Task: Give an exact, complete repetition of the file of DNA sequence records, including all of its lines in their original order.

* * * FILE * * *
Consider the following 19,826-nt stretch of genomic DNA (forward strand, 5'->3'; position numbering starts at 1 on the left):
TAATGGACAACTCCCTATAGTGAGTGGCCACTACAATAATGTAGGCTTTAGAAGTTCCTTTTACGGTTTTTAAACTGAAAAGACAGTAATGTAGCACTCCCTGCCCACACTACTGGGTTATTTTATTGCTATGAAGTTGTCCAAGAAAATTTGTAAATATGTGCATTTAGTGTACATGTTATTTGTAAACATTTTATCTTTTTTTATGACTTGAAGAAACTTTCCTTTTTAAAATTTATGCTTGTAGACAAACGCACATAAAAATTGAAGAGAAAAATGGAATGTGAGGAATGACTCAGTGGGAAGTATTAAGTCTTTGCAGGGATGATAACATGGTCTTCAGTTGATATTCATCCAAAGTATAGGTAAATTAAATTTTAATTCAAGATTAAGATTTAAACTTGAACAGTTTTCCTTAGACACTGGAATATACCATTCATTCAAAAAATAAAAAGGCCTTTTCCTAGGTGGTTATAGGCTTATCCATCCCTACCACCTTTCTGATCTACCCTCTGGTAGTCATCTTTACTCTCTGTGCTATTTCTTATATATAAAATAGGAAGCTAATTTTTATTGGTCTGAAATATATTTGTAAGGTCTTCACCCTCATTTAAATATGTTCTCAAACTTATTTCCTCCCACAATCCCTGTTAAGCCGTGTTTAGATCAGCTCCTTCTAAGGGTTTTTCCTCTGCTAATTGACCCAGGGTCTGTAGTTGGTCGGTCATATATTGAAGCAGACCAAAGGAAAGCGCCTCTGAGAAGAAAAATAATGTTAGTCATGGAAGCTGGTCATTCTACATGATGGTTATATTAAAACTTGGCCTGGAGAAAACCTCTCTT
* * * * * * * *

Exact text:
Consider the following 19,826-nt stretch of genomic DNA (forward strand, 5'->3'; position numbering starts at 1 on the left):
TAATGGACAACTCCCTATAGTGAGTGGCCACTACAATAATGTAGGCTTTAGAAGTTCCTTTTACGGTTTTTAAACTGAAAAGACAGTAATGTAGCACTCCCTGCCCACACTACTGGGTTATTTTATTGCTATGAAGTTGTCCAAGAAAATTTGTAAATATGTGCATTTAGTGTACATGTTATTTGTAAACATTTTATCTTTTTTTATGACTTGAAGAAACTTTCCTTTTTAAAATTTATGCTTGTAGACAAACGCACATAAAAATTGAAGAGAAAAATGGAATGTGAGGAATGACTCAGTGGGAAGTATTAAGTCTTTGCAGGGATGATAACATGGTCTTCAGTTGATATTCATCCAAAGTATAGGTAAATTAAATTTTAATTCAAGATTAAGATTTAAACTTGAACAGTTTTCCTTAGACACTGGAATATACCATTCATTCAAAAAATAAAAAGGCCTTTTCCTAGGTGGTTATAGGCTTATCCATCCCTACCACCTTTCTGATCTACCCTCTGGTAGTCATCTTTACTCTCTGTGCTATTTCTTATATATAAAATAGGAAGCTAATTTTTATTGGTCTGAAATATATTTGTAAGGTCTTCACCCTCATTTAAATATGTTCTCAAACTTATTTCCTCCCACAATCCCTGTTAAGCCGTGTTTAGATCAGCTCCTTCTAAGGGTTTTTCCTCTGCTAATTGACCCAGGGTCTGTAGTTGGTCGGTCATATATTGAAGCAGACCAAAGGAAAGCGCCTCTGAGAAGAAAAATAATGTTAGTCATGGAAGCTGGTCATTCTACATGATGGTTATATTAAAACTTGGCCTGGAGAAAACCTCTCTT